New brides lend beauty to dignified Xhosa rite

[caption id="attachment_35110" align="alignright" width="200"] FULLY EMBRACED: Nyameka Habe, before she took off her makoti attire last month. Picture: FREDLIN ADRIAAN[/caption]

THE way a newly wedded Xhosa bride – makoti – dresses up has for many years distinguished her from other women: a black doek or head scarf up to the forehead, a small tartan blanket over the shoulders, long-sleeved tops, a bath towel wrapped around her upper body, a woollen scarf around her waist and a long shweshwe print skirt.

La Femme spoke to elders and custodians in the Xhosa community who are familiar with this custom to understand its significance.

Dr Reverend Xoliswa Somhlahlo-Zauka – a lecturer at Nelson Mandela Metropolitan University and a minister at St Stephen Anglican church in New Brighton said: "There are different stages of life's progression in our various cultures and  makoti dress code is an indication that one has passed the girl stage and is now a woman, similarly to a young man initiate or a traditional healer initiate."

She said although the modern-day makoti attire has been slightly adapted from its original, it still held a great deal of significance.

"It is important that Xhosa makotis adhere to this attire to honour and preserve our culture," Somhlahlo-Zauka said.

Depending on the family, Somhlahlo-Zauka said a makoti may have to wear the attire for three months to a year and for some, until they have a child. In some families, as a sign of respect, a married woman may never wear trousers again. Former chieftainess of Amambombo in Keiskammahoek Nosiseko Ngqika, who now sits on the executive committee of the Eastern Cape House of Traditional leaders, confirmed this.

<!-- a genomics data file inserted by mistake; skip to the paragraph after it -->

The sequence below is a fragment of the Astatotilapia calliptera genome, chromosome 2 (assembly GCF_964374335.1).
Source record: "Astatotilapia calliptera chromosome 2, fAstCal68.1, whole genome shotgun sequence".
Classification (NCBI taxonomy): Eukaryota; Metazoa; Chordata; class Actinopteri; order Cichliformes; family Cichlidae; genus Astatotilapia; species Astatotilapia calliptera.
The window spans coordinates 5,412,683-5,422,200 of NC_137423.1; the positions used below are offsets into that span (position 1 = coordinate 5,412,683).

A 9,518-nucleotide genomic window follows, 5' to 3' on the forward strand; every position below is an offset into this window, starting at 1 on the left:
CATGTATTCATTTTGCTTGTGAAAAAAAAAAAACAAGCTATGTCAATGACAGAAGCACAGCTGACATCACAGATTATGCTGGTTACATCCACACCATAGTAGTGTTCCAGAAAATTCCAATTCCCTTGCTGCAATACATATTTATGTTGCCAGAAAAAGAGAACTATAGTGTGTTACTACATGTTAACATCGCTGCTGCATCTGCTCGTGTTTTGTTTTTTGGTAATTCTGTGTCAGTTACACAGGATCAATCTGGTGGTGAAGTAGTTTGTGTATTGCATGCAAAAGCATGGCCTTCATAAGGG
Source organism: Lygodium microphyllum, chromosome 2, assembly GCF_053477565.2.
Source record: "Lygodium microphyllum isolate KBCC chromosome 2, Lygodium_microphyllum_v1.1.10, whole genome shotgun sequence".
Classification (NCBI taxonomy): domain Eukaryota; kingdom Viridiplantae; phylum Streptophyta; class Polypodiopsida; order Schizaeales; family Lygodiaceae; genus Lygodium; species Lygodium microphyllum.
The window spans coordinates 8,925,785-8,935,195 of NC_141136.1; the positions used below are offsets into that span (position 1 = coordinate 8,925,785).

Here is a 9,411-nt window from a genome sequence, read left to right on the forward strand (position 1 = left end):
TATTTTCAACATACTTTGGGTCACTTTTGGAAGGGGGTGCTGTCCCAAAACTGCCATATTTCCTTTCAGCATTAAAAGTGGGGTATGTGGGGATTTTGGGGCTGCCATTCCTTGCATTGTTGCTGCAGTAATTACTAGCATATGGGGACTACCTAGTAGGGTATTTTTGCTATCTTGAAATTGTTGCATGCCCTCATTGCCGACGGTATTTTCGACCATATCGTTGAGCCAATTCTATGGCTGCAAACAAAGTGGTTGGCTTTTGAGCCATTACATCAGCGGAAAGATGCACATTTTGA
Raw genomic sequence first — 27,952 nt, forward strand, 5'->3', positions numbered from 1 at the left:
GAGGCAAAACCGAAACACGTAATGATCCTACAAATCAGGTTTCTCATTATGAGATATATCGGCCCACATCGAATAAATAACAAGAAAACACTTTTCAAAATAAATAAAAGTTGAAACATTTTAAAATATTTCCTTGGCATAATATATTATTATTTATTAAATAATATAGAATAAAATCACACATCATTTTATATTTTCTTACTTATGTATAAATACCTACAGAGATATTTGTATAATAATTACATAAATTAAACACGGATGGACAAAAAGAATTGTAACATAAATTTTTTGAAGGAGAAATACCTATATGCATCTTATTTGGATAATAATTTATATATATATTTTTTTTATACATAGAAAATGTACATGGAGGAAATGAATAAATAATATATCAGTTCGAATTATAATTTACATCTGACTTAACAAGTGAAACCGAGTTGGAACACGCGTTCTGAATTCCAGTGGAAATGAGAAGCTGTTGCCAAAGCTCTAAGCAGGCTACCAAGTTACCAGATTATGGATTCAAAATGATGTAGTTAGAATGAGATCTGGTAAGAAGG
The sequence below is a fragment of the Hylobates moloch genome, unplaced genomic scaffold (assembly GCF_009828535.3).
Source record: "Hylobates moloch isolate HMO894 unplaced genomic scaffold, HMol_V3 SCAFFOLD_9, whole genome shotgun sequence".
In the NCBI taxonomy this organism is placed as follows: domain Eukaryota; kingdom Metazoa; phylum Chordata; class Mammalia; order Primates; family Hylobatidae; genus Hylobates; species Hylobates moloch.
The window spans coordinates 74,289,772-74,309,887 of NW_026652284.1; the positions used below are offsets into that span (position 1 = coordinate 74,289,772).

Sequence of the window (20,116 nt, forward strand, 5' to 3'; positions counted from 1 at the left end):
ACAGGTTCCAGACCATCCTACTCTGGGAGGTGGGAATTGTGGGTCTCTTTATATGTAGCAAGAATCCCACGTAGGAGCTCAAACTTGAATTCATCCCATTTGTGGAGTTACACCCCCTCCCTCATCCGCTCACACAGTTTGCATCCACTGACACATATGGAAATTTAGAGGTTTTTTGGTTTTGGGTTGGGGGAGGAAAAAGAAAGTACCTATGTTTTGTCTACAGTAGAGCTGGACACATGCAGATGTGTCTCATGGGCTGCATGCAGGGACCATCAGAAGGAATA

"The change of dress code is a symbolic transition to welcome a young girl to womanhood – the first of a number of stages a married Xhosa woman assumes over the years. She may no longer do some things she used to do when she was still a young unmarried girl," Ngqika said.

"Because we find working makotis  nowadays, a lot of families have become rather lenient and newly wedded brides may sometimes only wear their traditional attire when they come back from work. When a  makoti proudly wears her attire anyone can easily see that she is married."

Having once been a makoti herself Ngqika said part of the practice also taught one to embrace culture and gave makotis a dignified place in the community. She said secondary to the makoti stage one became umfazana (young woman) before becoming umfazi omkhulu (woman elder).

Somhlahlo-Zauka said sisters in-law are usually tasked with clothing a makoti, during a special ceremony called utsiki, part of which includes giving the bride a new name.

THE Rev Dr Ruby Somhlahlo-Zauka and Chieftainess Nosiseko Ngqika gave La Femme a break-down of what each makoti clothing item represents:

  • Covering the head with the black doek is a sign of respect towards elders. "You can't address elders bare-headed as a new bride", they explained.
  • The ankle-length print skirts cover the bride's legs, indicating that she is not a girl anymore. It also serves to avoid attention from possible suitors.
  • The meaning of the bath towel is similar to that of the modern wedding band.
  • The small tartan blanket symbolises the nurturing and protective qualities which the family expects from the bride.
  • The scarf that hides the waist, concealing the bride's frame, is also believed to protect her fertility.
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